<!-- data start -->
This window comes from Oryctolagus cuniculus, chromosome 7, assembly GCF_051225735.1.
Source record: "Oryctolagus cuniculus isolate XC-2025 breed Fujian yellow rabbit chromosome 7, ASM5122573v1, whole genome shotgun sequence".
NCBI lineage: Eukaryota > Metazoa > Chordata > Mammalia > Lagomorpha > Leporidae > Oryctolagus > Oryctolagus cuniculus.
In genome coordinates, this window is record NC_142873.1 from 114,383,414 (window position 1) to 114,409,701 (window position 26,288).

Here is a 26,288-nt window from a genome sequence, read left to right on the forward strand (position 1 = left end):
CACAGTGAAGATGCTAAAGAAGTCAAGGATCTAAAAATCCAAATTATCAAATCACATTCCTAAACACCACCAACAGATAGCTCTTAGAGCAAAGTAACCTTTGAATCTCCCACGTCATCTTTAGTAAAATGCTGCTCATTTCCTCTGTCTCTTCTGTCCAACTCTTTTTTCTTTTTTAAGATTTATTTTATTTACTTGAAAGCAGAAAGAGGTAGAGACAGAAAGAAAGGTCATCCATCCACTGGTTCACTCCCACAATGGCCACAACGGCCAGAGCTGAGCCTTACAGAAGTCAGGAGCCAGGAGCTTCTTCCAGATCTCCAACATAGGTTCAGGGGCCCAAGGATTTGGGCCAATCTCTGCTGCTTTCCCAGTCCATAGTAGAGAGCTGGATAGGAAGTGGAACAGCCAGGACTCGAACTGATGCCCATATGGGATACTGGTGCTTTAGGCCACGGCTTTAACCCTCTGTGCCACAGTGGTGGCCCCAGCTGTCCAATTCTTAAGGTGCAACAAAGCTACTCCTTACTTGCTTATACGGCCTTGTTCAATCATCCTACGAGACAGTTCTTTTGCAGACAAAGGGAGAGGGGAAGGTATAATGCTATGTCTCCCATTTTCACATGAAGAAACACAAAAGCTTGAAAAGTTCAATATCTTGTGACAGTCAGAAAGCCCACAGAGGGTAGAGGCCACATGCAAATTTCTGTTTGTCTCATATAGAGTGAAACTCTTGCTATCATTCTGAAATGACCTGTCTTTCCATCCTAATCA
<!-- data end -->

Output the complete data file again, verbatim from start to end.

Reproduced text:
This window comes from Oryctolagus cuniculus, chromosome 7, assembly GCF_051225735.1.
Source record: "Oryctolagus cuniculus isolate XC-2025 breed Fujian yellow rabbit chromosome 7, ASM5122573v1, whole genome shotgun sequence".
NCBI lineage: Eukaryota > Metazoa > Chordata > Mammalia > Lagomorpha > Leporidae > Oryctolagus > Oryctolagus cuniculus.
In genome coordinates, this window is record NC_142873.1 from 114,383,414 (window position 1) to 114,409,701 (window position 26,288).

Here is a 26,288-nt window from a genome sequence, read left to right on the forward strand (position 1 = left end):
CACAGTGAAGATGCTAAAGAAGTCAAGGATCTAAAAATCCAAATTATCAAATCACATTCCTAAACACCACCAACAGATAGCTCTTAGAGCAAAGTAACCTTTGAATCTCCCACGTCATCTTTAGTAAAATGCTGCTCATTTCCTCTGTCTCTTCTGTCCAACTCTTTTTTCTTTTTTAAGATTTATTTTATTTACTTGAAAGCAGAAAGAGGTAGAGACAGAAAGAAAGGTCATCCATCCACTGGTTCACTCCCACAATGGCCACAACGGCCAGAGCTGAGCCTTACAGAAGTCAGGAGCCAGGAGCTTCTTCCAGATCTCCAACATAGGTTCAGGGGCCCAAGGATTTGGGCCAATCTCTGCTGCTTTCCCAGTCCATAGTAGAGAGCTGGATAGGAAGTGGAACAGCCAGGACTCGAACTGATGCCCATATGGGATACTGGTGCTTTAGGCCACGGCTTTAACCCTCTGTGCCACAGTGGTGGCCCCAGCTGTCCAATTCTTAAGGTGCAACAAAGCTACTCCTTACTTGCTTATACGGCCTTGTTCAATCATCCTACGAGACAGTTCTTTTGCAGACAAAGGGAGAGGGGAAGGTATAATGCTATGTCTCCCATTTTCACATGAAGAAACACAAAAGCTTGAAAAGTTCAATATCTTGTGACAGTCAGAAAGCCCACAGAGGGTAGAGGCCACATGCAAATTTCTGTTTGTCTCATATAGAGTGAAACTCTTGCTATCATTCTGAAATGACCTGTCTTTCCATCCTAATCA